The City of South Bend focuses on complete streets to spur investment in neglected neighborhoods.
Accessory dwellings can triple the density on a single-family lot while preserving the character of neighborhoods.
The Yes in My Back Yard movement pulls from a broad spectrum of people concerned about many aspects of urban places, including affordable housing, mobility, and good urbanism.
A focus on one dimension ignores more important geographical aspects to public safety in a walkable city.
Seventy-four public spaces have been created out of underutilized parts of the city street network in the last decade.
Preserving open space in a time of rising development pressure, while fostering equitable development, requires out-of-the-box thinking.
Two journalists travel America in a Cirrus plane, reporting on public-private partnerships, "walkable manufacturing," and what makes second-tier cities succeed.
Donald Shoup's new volume shows how better approaches to parking enable affordable housing, the missing middle, economic development, and better living.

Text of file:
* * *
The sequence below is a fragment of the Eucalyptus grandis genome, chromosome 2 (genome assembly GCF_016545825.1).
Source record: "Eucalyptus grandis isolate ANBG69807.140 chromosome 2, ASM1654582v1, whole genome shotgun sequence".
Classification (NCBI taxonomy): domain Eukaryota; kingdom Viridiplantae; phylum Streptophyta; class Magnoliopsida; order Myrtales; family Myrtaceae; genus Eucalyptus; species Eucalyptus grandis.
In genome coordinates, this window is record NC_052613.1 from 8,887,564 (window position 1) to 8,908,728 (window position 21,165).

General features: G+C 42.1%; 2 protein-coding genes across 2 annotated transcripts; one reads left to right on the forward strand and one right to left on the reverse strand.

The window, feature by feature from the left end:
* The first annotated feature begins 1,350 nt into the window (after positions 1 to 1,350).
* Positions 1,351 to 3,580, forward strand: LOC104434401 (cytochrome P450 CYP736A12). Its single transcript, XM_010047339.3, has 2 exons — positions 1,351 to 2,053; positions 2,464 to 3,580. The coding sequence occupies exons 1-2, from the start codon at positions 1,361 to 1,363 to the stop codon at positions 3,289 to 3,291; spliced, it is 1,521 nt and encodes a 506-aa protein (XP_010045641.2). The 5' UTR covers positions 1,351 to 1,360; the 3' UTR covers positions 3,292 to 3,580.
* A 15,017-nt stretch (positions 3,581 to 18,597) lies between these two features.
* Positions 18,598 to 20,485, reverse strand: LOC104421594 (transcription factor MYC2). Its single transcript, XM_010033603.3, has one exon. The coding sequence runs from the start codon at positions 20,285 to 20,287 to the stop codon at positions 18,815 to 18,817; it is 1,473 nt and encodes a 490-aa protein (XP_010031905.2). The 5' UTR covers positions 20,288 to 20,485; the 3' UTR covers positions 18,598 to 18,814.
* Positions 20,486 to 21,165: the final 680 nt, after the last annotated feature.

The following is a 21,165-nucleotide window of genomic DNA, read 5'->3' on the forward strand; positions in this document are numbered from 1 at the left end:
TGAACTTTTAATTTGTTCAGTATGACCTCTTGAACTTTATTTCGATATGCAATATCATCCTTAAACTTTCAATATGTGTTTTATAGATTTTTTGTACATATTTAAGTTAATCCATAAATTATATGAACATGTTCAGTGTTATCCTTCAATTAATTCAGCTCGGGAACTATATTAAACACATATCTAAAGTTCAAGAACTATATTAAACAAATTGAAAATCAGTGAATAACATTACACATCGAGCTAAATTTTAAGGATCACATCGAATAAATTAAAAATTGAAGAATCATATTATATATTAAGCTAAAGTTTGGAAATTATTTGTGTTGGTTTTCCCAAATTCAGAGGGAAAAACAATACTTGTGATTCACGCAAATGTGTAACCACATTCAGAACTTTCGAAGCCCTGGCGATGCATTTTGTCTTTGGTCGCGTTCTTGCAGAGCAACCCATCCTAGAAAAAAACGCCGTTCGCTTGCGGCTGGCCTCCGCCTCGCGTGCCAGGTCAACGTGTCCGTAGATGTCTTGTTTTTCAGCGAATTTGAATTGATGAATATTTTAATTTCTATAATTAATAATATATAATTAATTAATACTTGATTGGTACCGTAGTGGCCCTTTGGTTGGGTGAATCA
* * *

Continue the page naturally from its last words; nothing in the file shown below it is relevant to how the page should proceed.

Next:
As Sound Transit expands light rail far into the suburbs around Seattle, a policy allows the disposition of excess land for affordable transit-oriented development—consistent with the goals of a CNU report.
Transect-based Lean Codes have compact formats, bare-bones standards, and lighter (pink) red tape, in contrast to the excessive controls, redundancies, contradictions, delays, and unintended consequences created by conventional zoning.
Are your parking rules the actual urban design guidelines for your community? Drawing up a couple of site plans using your current rules may reveal some ugly reality. Thanks to the good folks at Kronberg Wall Architects and Urbanists for this great...
Let’s Move Nashville is a transformative transit initiative that is now in front of the electorate—alternative futures for the city are at stake.